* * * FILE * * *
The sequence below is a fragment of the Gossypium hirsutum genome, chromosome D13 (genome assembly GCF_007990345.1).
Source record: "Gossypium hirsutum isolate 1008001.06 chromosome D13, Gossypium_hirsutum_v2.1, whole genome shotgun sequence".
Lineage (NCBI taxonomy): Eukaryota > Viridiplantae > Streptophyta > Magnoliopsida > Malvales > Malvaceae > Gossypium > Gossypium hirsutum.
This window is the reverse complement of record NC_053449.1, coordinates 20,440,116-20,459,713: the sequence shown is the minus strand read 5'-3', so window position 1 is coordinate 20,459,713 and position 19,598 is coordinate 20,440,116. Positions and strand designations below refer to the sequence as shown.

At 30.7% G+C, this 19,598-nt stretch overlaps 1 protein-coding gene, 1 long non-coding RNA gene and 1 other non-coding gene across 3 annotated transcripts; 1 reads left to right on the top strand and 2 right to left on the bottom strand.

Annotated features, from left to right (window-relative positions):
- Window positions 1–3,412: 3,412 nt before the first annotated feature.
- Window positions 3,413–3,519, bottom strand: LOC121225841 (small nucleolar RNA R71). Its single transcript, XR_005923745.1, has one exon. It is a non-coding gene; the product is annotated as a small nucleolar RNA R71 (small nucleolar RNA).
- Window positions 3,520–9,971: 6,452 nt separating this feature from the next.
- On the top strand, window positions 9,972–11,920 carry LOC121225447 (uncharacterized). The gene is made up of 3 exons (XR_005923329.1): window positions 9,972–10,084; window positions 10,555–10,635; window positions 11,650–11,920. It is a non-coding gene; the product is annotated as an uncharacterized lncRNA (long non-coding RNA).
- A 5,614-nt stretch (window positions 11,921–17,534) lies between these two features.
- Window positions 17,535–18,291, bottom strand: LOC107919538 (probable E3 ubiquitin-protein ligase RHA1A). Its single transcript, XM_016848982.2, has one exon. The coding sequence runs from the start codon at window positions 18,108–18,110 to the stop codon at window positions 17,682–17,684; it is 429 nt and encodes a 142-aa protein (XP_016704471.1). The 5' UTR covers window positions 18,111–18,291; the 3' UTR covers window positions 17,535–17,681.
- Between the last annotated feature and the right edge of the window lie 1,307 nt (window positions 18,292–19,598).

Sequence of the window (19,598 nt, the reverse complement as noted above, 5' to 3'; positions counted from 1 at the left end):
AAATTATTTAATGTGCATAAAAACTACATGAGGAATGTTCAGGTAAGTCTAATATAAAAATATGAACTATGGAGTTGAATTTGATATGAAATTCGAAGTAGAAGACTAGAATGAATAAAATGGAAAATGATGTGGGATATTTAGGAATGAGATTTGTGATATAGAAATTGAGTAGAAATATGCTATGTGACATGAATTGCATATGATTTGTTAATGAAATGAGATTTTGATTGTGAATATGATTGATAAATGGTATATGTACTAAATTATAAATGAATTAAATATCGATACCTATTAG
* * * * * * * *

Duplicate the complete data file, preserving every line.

The sequence below is a fragment of the Gossypium hirsutum genome, chromosome D13 (genome assembly GCF_007990345.1).
Source record: "Gossypium hirsutum isolate 1008001.06 chromosome D13, Gossypium_hirsutum_v2.1, whole genome shotgun sequence".
Lineage (NCBI taxonomy): Eukaryota > Viridiplantae > Streptophyta > Magnoliopsida > Malvales > Malvaceae > Gossypium > Gossypium hirsutum.
This window is the reverse complement of record NC_053449.1, coordinates 20,440,116-20,459,713: the sequence shown is the minus strand read 5'-3', so window position 1 is coordinate 20,459,713 and position 19,598 is coordinate 20,440,116. Positions and strand designations below refer to the sequence as shown.

At 30.7% G+C, this 19,598-nt stretch overlaps 1 protein-coding gene, 1 long non-coding RNA gene and 1 other non-coding gene across 3 annotated transcripts; 1 reads left to right on the top strand and 2 right to left on the bottom strand.

Annotated features, from left to right (window-relative positions):
- Window positions 1–3,412: 3,412 nt before the first annotated feature.
- Window positions 3,413–3,519, bottom strand: LOC121225841 (small nucleolar RNA R71). Its single transcript, XR_005923745.1, has one exon. It is a non-coding gene; the product is annotated as a small nucleolar RNA R71 (small nucleolar RNA).
- Window positions 3,520–9,971: 6,452 nt separating this feature from the next.
- On the top strand, window positions 9,972–11,920 carry LOC121225447 (uncharacterized). The gene is made up of 3 exons (XR_005923329.1): window positions 9,972–10,084; window positions 10,555–10,635; window positions 11,650–11,920. It is a non-coding gene; the product is annotated as an uncharacterized lncRNA (long non-coding RNA).
- A 5,614-nt stretch (window positions 11,921–17,534) lies between these two features.
- Window positions 17,535–18,291, bottom strand: LOC107919538 (probable E3 ubiquitin-protein ligase RHA1A). Its single transcript, XM_016848982.2, has one exon. The coding sequence runs from the start codon at window positions 18,108–18,110 to the stop codon at window positions 17,682–17,684; it is 429 nt and encodes a 142-aa protein (XP_016704471.1). The 5' UTR covers window positions 18,111–18,291; the 3' UTR covers window positions 17,535–17,681.
- Between the last annotated feature and the right edge of the window lie 1,307 nt (window positions 18,292–19,598).

Sequence of the window (19,598 nt, the reverse complement as noted above, 5' to 3'; positions counted from 1 at the left end):
AAATTATTTAATGTGCATAAAAACTACATGAGGAATGTTCAGGTAAGTCTAATATAAAAATATGAACTATGGAGTTGAATTTGATATGAAATTCGAAGTAGAAGACTAGAATGAATAAAATGGAAAATGATGTGGGATATTTAGGAATGAGATTTGTGATATAGAAATTGAGTAGAAATATGCTATGTGACATGAATTGCATATGATTTGTTAATGAAATGAGATTTTGATTGTGAATATGATTGATAAATGGTATATGTACTAAATTATAAATGAATTAAATATCGATACCTATTAG